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Forces of Change and the Enduring Ozark Frontier: The Civil War

Located outside of the main transportation corridors and population centers, the southern Courtois Hills experienced no major battles during the Civil War. The Ozark uplands, however, remained anything but peaceful. Partisans waged a brutal war on the people and land of the rugged Missouri and Arkansas Ozark hills, including the Current and Jacks Fork riverways. These forces were a complicated mix of southern sympathizers commissioned by the Confederate army and given free reign in their actions, federal militia units, and assorted unattached bands of outlaws. In addition to these guerrilla groups, whose victims commonly gave the label "bushwhackers," regular Union troops occupied the Courtois Hills, including Van Buren and Eminence, during 1862 and 1863. The terror struck by the guerrilla raiders and the foraging of the regular troops depopulated and impoverished the Current valley and much of the Ozark hills. Local feuds and divided loyalties fueled violent conflict in the Current valley for years after the war and left scars in the homeland that showed for decades. The historical record of the war years provides valuable descriptions of the life and landscape of the Current region: a homeland that changed dramatically after the war.

As a border state, Missouri was placed in an unenviable bellwether role in the sectional rivalry between the North and the South. Missouri not only bordered the North and the South, but also the western frontier, and as a result, the state was center stage in the sectional conflict leading to the Civil War. The Missouri Compromise of 1820 and the Great Compromise of 1850 demonstrated that the state was figuratively the leading battleground in the nineteenth-century debates linking frontier settlement, statehood, and slavery. Moreover, with the passage of the Kansas-Nebraska Act of 1854, the Kansas-Missouri border erupted in violence and foreshadowed the beginning of outright war. [1]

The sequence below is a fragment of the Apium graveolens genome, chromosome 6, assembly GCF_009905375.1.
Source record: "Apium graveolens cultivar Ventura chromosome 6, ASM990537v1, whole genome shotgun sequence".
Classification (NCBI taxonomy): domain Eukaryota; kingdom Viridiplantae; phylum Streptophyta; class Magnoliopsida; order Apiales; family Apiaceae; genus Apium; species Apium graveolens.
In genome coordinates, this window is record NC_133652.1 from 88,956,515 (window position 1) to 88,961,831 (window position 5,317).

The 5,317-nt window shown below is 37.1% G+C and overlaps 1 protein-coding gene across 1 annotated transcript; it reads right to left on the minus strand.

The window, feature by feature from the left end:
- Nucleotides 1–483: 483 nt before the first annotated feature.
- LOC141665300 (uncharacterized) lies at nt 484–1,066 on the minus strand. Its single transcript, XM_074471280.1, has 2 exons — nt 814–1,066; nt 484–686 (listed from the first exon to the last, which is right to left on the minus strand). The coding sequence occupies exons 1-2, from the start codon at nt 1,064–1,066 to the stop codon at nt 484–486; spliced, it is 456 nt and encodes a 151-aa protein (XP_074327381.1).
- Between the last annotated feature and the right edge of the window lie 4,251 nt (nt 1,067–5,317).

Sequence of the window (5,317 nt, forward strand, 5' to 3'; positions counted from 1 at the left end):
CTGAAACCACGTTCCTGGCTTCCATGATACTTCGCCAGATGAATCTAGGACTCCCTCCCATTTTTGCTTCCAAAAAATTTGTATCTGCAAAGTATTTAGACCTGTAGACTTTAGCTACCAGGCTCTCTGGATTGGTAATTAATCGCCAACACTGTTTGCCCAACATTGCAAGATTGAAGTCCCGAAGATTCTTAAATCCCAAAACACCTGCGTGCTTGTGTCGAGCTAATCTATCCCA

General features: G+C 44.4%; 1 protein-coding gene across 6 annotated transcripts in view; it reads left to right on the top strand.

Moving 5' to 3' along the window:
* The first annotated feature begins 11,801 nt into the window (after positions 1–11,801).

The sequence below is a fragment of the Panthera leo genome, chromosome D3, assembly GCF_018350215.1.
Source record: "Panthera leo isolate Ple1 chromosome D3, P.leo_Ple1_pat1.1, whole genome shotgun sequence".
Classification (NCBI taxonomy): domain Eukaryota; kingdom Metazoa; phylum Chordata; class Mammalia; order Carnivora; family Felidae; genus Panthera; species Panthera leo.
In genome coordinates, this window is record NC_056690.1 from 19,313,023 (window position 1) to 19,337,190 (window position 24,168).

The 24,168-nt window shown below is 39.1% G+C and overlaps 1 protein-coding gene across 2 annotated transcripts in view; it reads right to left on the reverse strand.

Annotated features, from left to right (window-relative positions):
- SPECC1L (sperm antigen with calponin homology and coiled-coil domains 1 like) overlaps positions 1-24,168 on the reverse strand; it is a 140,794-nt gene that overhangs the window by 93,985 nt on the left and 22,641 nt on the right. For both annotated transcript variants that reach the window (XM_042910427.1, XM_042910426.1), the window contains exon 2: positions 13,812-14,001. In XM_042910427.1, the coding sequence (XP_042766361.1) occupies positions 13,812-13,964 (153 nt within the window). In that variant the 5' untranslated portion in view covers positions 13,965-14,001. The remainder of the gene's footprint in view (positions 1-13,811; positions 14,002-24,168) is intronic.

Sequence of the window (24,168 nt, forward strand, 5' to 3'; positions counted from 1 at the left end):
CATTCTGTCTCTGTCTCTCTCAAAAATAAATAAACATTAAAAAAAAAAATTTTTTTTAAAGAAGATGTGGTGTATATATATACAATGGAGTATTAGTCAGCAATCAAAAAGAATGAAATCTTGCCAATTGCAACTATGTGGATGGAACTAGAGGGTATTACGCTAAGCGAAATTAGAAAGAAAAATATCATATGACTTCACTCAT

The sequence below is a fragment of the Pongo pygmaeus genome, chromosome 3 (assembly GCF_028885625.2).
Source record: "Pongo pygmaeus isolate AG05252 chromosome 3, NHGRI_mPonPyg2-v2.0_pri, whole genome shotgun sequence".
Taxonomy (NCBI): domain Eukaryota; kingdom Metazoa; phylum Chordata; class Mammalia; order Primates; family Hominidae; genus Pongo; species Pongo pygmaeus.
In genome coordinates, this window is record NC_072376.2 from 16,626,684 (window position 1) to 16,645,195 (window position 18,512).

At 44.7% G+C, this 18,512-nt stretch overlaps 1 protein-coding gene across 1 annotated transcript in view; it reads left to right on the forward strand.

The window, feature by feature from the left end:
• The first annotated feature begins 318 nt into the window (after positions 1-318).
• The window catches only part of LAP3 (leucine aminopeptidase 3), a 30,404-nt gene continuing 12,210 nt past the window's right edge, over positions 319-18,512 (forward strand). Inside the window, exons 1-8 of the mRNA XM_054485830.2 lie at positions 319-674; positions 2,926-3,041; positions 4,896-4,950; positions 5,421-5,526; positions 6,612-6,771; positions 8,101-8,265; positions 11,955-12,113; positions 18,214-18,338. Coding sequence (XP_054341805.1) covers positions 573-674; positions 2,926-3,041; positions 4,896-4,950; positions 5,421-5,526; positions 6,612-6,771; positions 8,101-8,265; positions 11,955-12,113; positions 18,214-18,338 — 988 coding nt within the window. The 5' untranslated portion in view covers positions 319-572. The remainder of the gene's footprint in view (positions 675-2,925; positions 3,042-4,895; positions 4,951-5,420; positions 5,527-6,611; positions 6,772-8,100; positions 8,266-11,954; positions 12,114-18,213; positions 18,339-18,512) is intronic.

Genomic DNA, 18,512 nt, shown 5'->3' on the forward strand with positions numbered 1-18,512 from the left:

In April and May 1861, following the attack on Fort Sumter and President Abraham Lincoln's call for 75,000 volunteers, the people and governments of the border states divided over which side to support in the Civil War. Most Missourians supported the North; however, Governor Claiborne F. Jackson refused the president's request for troops. A political ally of the influential slaveholding region along the Missouri River, he favored secession. Jackson and leaders of the State Guard, including Sterling Price, plotted to amass munitions in support of the Confederacy. A large arsenal was located in St. Louis. The State Guard established Camp Jackson outside of the city and federal authorities considered this a threat to the arsenal. Regular U.S. troops and the St. Louis militia, under the command of Capt. Nathaniel Lyon (soon promoted to brigadier general), captured the camp and pursued a secessionist force, led by Jackson and Price, west along the Missouri and then south toward Springfield. At Wilson's Creek just outside of Springfield, the armies engaged in the first major battle in Missouri, and the southern forces claimed victory when the Union troops pulled back after Brig. Gen. Lyon was killed. Yet on March 7-8, 1862, at Pea Ridge in northwestern Arkansas, the Union forces defeated a Confederate army led by Maj. Gen. Earl Van Dorn, accompanied by Price's Missourians, in a decisive victory that secured much of Missouri for the North. [2]

The state government of Missouri remained in turmoil during much of the war. The Union supporters controlled the state capital at Jefferson City while Jackson and the southern sympathizers established a government-in-exile. At Neosho, Missouri, in November 1861, Jackson's government voted to secede, and the Confederacy accepted Missouri into its government a month later. Jackson set up a temporary capital in Camden, Arkansas. Following his death from pneumonia, Jackson's former Lt. Gov., Thomas C. Reynolds assumed the governorship. Governor Reynolds eventually moved the captial to Marshall, Texas, where Missouri's Confederate leaders operated a clearinghouse for information between Missouri and the Confederate capital at Richmond. Reynold's government actively recruited Missourians into military service for the South. [3]